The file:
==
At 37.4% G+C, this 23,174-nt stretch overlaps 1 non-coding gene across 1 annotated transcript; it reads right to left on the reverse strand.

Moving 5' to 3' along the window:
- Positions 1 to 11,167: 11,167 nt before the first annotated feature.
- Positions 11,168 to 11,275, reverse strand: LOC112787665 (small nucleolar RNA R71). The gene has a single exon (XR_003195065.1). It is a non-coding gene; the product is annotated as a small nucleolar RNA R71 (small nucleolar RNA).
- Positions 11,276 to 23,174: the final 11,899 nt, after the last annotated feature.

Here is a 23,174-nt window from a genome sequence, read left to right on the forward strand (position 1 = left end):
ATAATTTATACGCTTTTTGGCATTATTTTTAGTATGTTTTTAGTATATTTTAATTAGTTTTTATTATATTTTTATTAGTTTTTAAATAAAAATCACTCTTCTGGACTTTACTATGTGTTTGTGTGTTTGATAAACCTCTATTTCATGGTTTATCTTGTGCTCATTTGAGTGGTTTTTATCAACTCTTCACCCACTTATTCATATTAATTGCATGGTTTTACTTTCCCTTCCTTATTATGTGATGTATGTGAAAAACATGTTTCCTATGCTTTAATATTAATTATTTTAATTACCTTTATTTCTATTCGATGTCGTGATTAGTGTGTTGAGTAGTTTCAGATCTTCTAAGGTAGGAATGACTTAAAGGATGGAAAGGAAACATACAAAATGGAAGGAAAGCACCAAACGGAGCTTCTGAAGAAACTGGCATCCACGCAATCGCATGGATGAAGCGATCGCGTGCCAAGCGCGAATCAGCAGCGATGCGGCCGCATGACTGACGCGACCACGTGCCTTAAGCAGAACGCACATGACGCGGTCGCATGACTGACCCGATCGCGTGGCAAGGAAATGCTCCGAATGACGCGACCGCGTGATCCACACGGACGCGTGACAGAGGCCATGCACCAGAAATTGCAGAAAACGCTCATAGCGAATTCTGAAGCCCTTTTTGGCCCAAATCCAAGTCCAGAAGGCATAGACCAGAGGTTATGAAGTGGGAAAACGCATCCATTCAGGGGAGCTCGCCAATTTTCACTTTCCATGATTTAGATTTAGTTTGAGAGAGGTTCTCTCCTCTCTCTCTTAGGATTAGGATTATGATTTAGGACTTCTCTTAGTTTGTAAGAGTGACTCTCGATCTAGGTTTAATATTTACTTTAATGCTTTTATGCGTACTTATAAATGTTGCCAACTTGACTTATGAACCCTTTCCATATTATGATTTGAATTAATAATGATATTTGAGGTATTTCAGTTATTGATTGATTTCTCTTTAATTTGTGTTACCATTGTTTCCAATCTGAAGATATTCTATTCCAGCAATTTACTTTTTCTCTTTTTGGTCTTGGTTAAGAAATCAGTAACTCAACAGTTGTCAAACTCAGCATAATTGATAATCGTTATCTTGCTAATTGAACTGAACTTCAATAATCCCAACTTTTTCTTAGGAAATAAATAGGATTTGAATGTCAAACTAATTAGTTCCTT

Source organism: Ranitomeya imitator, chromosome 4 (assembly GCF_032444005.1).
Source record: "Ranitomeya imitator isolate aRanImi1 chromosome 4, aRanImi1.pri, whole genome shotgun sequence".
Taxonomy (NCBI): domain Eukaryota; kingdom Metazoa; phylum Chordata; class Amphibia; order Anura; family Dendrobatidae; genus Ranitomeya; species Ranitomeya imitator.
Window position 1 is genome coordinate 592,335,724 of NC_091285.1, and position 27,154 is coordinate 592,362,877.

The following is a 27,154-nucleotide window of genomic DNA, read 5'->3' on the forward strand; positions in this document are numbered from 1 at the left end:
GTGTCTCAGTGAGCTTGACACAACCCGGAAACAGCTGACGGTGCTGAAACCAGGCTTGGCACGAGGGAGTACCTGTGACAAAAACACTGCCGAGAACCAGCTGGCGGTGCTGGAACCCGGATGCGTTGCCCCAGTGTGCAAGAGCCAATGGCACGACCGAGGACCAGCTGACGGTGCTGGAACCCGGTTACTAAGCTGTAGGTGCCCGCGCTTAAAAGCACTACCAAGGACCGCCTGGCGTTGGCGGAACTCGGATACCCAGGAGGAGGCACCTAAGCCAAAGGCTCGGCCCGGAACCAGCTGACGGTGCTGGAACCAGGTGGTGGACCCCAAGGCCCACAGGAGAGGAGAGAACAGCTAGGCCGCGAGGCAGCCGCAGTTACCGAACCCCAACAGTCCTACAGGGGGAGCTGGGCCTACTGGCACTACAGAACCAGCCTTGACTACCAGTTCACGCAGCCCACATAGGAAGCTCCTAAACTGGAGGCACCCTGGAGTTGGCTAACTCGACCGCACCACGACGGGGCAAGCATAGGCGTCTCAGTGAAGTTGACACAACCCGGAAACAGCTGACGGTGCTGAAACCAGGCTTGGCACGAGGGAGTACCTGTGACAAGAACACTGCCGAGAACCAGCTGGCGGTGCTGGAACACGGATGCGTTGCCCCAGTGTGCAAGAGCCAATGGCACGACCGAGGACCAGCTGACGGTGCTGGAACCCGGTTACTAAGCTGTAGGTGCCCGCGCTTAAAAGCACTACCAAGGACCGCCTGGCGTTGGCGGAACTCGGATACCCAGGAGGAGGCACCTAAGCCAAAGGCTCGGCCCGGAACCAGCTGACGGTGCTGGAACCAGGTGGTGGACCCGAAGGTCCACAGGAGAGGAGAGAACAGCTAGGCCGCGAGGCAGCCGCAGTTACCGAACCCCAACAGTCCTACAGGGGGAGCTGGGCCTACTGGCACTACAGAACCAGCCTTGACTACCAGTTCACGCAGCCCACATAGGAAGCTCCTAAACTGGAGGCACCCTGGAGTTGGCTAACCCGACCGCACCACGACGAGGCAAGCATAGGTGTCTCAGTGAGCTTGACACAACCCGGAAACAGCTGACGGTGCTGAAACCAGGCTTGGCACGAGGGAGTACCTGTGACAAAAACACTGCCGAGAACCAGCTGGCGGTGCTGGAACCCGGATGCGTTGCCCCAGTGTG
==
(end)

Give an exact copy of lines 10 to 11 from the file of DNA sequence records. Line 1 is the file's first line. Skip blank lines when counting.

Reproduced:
Taxonomy (NCBI): domain Eukaryota; kingdom Metazoa; phylum Chordata; class Amphibia; order Anura; family Dendrobatidae; genus Ranitomeya; species Ranitomeya imitator.
Window position 1 is genome coordinate 592,335,724 of NC_091285.1, and position 27,154 is coordinate 592,362,877.